Frequently Asked Questions
Whats does the entry form ask me?
We ask two main questions:
Please provide your artistic concept, ideas or influences. Limit your description to approximately 250 words.
Artwork technical description
List the hardware and software you used, including anything originally-coded or designed by you. Please specify the physical dimensions, if applicable.
How should I present my work?
We ask for a primary image or video that best represents your work. Alongside this you are able to upload three supporting images. Videos should be hosted on Youtube or Vimeo
What can I win?
We are offering 9 award categories this year, with a prize fund of $13,500. Shortlisted artists are eligible for the Lumen Gold Award with a $4,000 cash prize and there is a free-to-enter Student Award with a cash prize of $500.
What kind of art is eligible?
All art is eligible as long as it engages with technology in some form. You do not need to be a digital artist or be able to design software to enter. To see which category to enter you can read the category descriptions here. If you have any questions regarding whether your work suits the Lumen Prize, please email firstname.lastname@example.org.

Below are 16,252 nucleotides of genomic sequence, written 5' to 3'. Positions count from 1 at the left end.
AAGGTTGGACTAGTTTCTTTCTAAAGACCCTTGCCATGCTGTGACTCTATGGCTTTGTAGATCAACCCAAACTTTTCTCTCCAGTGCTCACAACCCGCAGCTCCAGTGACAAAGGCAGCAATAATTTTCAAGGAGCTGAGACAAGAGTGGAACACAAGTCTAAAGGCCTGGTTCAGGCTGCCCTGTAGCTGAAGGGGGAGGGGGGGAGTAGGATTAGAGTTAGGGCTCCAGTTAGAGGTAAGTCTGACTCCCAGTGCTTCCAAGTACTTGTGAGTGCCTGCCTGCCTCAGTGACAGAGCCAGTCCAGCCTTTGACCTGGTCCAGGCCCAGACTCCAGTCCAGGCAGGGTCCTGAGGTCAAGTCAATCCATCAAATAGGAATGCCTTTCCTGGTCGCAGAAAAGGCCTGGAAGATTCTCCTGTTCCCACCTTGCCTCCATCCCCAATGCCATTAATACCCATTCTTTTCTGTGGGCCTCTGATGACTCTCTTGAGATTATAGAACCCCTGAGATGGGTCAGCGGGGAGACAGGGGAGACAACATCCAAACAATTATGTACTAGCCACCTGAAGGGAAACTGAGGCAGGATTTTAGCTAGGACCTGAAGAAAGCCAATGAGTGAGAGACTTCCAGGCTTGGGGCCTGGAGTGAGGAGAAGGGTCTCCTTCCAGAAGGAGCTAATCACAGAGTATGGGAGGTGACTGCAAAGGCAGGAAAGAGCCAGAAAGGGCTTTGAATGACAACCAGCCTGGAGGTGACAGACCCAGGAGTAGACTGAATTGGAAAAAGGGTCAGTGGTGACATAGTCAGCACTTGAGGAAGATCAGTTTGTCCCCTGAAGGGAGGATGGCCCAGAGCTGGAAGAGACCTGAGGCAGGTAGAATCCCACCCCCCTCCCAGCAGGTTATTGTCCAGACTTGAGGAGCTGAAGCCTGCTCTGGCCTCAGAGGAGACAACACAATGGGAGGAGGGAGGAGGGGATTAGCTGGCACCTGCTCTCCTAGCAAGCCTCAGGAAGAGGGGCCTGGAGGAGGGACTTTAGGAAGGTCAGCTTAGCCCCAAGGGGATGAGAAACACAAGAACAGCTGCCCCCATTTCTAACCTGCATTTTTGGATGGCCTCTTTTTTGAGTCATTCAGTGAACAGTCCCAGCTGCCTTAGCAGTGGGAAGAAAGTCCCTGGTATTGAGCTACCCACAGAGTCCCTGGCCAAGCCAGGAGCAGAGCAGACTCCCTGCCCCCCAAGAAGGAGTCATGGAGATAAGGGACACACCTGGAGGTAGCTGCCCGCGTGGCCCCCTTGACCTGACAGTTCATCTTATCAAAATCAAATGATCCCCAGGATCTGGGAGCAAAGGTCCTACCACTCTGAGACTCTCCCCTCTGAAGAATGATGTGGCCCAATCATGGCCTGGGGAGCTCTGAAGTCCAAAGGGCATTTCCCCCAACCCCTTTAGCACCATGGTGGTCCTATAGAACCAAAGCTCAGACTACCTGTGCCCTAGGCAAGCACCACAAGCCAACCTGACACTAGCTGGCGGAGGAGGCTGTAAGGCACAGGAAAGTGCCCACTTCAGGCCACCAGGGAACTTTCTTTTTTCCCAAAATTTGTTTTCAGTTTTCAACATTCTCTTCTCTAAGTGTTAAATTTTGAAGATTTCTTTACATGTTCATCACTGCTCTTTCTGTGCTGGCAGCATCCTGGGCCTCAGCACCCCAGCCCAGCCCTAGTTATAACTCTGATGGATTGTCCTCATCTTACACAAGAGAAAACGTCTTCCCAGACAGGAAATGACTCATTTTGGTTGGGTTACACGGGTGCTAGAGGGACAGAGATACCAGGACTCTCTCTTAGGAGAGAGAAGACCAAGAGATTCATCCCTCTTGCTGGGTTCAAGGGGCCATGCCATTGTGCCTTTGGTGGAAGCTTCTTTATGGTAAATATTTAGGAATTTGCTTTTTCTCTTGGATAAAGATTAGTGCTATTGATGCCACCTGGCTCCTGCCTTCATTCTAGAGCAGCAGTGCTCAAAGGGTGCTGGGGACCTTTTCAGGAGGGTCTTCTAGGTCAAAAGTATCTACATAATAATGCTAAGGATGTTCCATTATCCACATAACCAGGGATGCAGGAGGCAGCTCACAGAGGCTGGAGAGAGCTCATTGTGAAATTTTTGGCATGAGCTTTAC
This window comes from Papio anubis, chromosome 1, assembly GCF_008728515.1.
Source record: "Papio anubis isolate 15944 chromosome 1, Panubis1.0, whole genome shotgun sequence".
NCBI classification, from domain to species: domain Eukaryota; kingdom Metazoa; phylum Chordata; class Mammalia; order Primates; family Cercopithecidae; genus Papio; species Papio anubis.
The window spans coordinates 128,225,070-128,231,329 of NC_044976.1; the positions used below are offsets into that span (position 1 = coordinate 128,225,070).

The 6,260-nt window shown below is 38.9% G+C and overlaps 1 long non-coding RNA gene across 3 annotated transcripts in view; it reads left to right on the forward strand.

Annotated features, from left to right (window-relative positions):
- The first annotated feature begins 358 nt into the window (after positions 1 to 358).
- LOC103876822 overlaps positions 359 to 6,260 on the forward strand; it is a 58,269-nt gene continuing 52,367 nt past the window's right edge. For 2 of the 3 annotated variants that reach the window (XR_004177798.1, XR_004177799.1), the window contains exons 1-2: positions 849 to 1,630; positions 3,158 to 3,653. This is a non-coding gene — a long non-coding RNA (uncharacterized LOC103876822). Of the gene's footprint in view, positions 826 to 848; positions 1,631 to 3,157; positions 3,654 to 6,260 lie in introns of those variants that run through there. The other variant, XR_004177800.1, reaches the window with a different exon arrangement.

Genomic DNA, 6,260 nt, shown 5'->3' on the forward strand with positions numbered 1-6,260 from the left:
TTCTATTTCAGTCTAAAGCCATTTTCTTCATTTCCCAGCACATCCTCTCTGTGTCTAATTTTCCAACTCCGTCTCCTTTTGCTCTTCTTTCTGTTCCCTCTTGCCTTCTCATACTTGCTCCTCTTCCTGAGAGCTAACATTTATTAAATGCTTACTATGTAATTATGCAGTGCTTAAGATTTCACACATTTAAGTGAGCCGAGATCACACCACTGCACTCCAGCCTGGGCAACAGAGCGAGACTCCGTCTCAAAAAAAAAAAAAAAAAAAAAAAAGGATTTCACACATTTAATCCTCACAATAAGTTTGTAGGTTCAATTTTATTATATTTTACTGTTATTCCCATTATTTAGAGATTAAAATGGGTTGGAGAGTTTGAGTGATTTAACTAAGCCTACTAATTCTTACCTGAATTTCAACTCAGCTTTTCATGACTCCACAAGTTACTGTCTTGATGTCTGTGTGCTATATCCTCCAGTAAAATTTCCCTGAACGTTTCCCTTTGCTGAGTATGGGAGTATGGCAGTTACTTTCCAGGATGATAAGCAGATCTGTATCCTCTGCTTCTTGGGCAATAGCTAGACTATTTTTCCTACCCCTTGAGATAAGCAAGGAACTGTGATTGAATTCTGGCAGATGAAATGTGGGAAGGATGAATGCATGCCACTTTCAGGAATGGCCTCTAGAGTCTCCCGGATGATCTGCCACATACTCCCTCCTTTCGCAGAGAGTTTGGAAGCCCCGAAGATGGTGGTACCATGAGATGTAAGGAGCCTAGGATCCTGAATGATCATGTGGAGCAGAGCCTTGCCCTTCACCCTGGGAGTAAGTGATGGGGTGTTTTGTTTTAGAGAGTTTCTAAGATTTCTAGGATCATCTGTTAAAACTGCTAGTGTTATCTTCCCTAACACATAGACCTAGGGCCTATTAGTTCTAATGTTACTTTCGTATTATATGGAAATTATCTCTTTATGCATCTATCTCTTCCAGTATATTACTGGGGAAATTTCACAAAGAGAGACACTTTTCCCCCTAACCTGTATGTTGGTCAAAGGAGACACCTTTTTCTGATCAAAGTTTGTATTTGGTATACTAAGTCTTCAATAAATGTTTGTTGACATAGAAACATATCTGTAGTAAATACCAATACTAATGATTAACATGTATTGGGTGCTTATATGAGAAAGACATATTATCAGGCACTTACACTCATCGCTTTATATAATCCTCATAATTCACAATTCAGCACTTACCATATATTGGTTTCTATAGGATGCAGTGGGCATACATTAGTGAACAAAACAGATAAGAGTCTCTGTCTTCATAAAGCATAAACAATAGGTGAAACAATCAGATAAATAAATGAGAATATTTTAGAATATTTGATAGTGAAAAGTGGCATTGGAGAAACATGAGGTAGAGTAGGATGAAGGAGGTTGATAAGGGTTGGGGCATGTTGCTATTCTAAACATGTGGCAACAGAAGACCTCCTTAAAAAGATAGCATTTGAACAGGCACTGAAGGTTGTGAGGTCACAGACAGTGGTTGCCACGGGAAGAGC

What kind of equipment or software can artists use?
Artists can use any equipment, there is no limit!
How does the judging work?
The judging of the Lumen Prize is done in two stages. The longlist is determined by our International Selectors Committee, made up of academics, curators and art critics. This longlist is reviewed by our Jury Panel, who select the finalists and winners of each category. By having these two rounds of judging we insure all entries submitted to the Lumen Prize are given the time to be evaluated fairly.
Who judges the top prizes?
The longlist is reviewed by our international Jury Panel who select the finalists and top prize winners. This panel includes Christiane Paul, Adjunct Curator, Whitney Museum, New York City, Silke Schmilke, Curator, Moving Image, M+, Hong Kong, London, Melanie Lenz, Digital Curator, Victoria and Albert Museum and Nathan Ladd, Assistant Curator, Tate Britain.